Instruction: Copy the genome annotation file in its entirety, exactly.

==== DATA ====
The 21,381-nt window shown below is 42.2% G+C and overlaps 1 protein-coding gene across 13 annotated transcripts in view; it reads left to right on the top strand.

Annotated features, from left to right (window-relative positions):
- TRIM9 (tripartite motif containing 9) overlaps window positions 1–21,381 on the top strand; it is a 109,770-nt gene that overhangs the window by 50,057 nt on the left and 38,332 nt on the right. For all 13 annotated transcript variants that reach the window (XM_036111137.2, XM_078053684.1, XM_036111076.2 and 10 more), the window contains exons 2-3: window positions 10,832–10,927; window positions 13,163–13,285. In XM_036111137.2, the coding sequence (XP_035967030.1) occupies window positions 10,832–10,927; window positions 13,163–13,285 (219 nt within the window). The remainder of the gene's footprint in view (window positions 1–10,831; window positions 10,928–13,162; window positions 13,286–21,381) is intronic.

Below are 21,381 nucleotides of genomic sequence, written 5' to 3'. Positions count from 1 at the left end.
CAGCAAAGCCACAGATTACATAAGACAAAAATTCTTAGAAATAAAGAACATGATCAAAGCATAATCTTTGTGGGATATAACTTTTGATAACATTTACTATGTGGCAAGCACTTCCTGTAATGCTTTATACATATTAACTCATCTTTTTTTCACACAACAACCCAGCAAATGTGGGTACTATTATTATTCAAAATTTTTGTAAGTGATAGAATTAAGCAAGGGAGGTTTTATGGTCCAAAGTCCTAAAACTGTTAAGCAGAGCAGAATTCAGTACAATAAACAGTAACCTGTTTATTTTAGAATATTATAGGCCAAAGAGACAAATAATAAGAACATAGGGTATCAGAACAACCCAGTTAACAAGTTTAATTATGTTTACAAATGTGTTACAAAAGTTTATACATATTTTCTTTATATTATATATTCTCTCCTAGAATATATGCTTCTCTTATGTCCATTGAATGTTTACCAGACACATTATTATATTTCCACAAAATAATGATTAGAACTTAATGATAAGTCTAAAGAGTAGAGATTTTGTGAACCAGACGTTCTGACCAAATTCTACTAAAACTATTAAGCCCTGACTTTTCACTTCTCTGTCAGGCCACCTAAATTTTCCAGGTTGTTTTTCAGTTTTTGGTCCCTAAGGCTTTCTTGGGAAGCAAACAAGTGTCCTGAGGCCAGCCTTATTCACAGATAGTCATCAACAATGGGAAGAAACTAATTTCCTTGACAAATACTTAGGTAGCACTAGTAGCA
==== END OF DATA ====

The 21,381-nt window shown below is 42.2% G+C and overlaps 1 protein-coding gene across 13 annotated transcripts in view; it reads left to right on the top strand.

Annotated features, from left to right (window-relative positions):
- TRIM9 (tripartite motif containing 9) overlaps window positions 1–21,381 on the top strand; it is a 109,770-nt gene that overhangs the window by 50,057 nt on the left and 38,332 nt on the right. For all 13 annotated transcript variants that reach the window (XM_036111137.2, XM_078053684.1, XM_036111076.2 and 10 more), the window contains exons 2-3: window positions 10,832–10,927; window positions 13,163–13,285. In XM_036111137.2, the coding sequence (XP_035967030.1) occupies window positions 10,832–10,927; window positions 13,163–13,285 (219 nt within the window). The remainder of the gene's footprint in view (window positions 1–10,831; window positions 10,928–13,162; window positions 13,286–21,381) is intronic.

Below are 21,381 nucleotides of genomic sequence, written 5' to 3'. Positions count from 1 at the left end.
CAGCAAAGCCACAGATTACATAAGACAAAAATTCTTAGAAATAAAGAACATGATCAAAGCATAATCTTTGTGGGATATAACTTTTGATAACATTTACTATGTGGCAAGCACTTCCTGTAATGCTTTATACATATTAACTCATCTTTTTTTCACACAACAACCCAGCAAATGTGGGTACTATTATTATTCAAAATTTTTGTAAGTGATAGAATTAAGCAAGGGAGGTTTTATGGTCCAAAGTCCTAAAACTGTTAAGCAGAGCAGAATTCAGTACAATAAACAGTAACCTGTTTATTTTAGAATATTATAGGCCAAAGAGACAAATAATAAGAACATAGGGTATCAGAACAACCCAGTTAACAAGTTTAATTATGTTTACAAATGTGTTACAAAAGTTTATACATATTTTCTTTATATTATATATTCTCTCCTAGAATATATGCTTCTCTTATGTCCATTGAATGTTTACCAGACACATTATTATATTTCCACAAAATAATGATTAGAACTTAATGATAAGTCTAAAGAGTAGAGATTTTGTGAACCAGACGTTCTGACCAAATTCTACTAAAACTATTAAGCCCTGACTTTTCACTTCTCTGTCAGGCCACCTAAATTTTCCAGGTTGTTTTTCAGTTTTTGGTCCCTAAGGCTTTCTTGGGAAGCAAACAAGTGTCCTGAGGCCAGCCTTATTCACAGATAGTCATCAACAATGGGAAGAAACTAATTTCCTTGACAAATACTTAGGTAGCACTAGTAGCA